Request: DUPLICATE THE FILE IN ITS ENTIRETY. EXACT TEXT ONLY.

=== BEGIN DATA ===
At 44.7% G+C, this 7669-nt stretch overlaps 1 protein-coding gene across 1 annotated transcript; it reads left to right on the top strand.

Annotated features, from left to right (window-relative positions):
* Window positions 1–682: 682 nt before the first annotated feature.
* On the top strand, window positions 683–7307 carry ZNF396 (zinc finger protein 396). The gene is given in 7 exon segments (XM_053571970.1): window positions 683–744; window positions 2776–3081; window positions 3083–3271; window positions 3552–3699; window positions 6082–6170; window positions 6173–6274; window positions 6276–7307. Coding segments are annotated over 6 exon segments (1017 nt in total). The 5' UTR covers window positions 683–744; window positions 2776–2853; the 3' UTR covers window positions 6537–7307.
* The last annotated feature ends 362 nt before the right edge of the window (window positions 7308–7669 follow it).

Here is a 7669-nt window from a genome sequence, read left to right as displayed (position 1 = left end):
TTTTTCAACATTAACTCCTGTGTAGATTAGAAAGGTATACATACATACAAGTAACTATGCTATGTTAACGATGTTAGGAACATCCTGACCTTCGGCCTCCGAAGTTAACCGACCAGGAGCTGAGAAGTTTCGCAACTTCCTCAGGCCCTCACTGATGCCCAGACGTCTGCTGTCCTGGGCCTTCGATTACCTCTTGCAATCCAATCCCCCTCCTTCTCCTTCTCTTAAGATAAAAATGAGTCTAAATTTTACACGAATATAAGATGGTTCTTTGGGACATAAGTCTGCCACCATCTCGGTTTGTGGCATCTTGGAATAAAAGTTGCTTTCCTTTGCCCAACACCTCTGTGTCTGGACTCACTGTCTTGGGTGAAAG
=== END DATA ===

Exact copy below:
At 44.7% G+C, this 7669-nt stretch overlaps 1 protein-coding gene across 1 annotated transcript; it reads left to right on the top strand.

Annotated features, from left to right (window-relative positions):
* Window positions 1–682: 682 nt before the first annotated feature.
* On the top strand, window positions 683–7307 carry ZNF396 (zinc finger protein 396). The gene is given in 7 exon segments (XM_053571970.1): window positions 683–744; window positions 2776–3081; window positions 3083–3271; window positions 3552–3699; window positions 6082–6170; window positions 6173–6274; window positions 6276–7307. Coding segments are annotated over 6 exon segments (1017 nt in total). The 5' UTR covers window positions 683–744; window positions 2776–2853; the 3' UTR covers window positions 6537–7307.
* The last annotated feature ends 362 nt before the right edge of the window (window positions 7308–7669 follow it).

Here is a 7669-nt window from a genome sequence, read left to right as displayed (position 1 = left end):
TTTTTCAACATTAACTCCTGTGTAGATTAGAAAGGTATACATACATACAAGTAACTATGCTATGTTAACGATGTTAGGAACATCCTGACCTTCGGCCTCCGAAGTTAACCGACCAGGAGCTGAGAAGTTTCGCAACTTCCTCAGGCCCTCACTGATGCCCAGACGTCTGCTGTCCTGGGCCTTCGATTACCTCTTGCAATCCAATCCCCCTCCTTCTCCTTCTCTTAAGATAAAAATGAGTCTAAATTTTACACGAATATAAGATGGTTCTTTGGGACATAAGTCTGCCACCATCTCGGTTTGTGGCATCTTGGAATAAAAGTTGCTTTCCTTTGCCCAACACCTCTGTGTCTGGACTCACTGTCTTGGGTGAAAG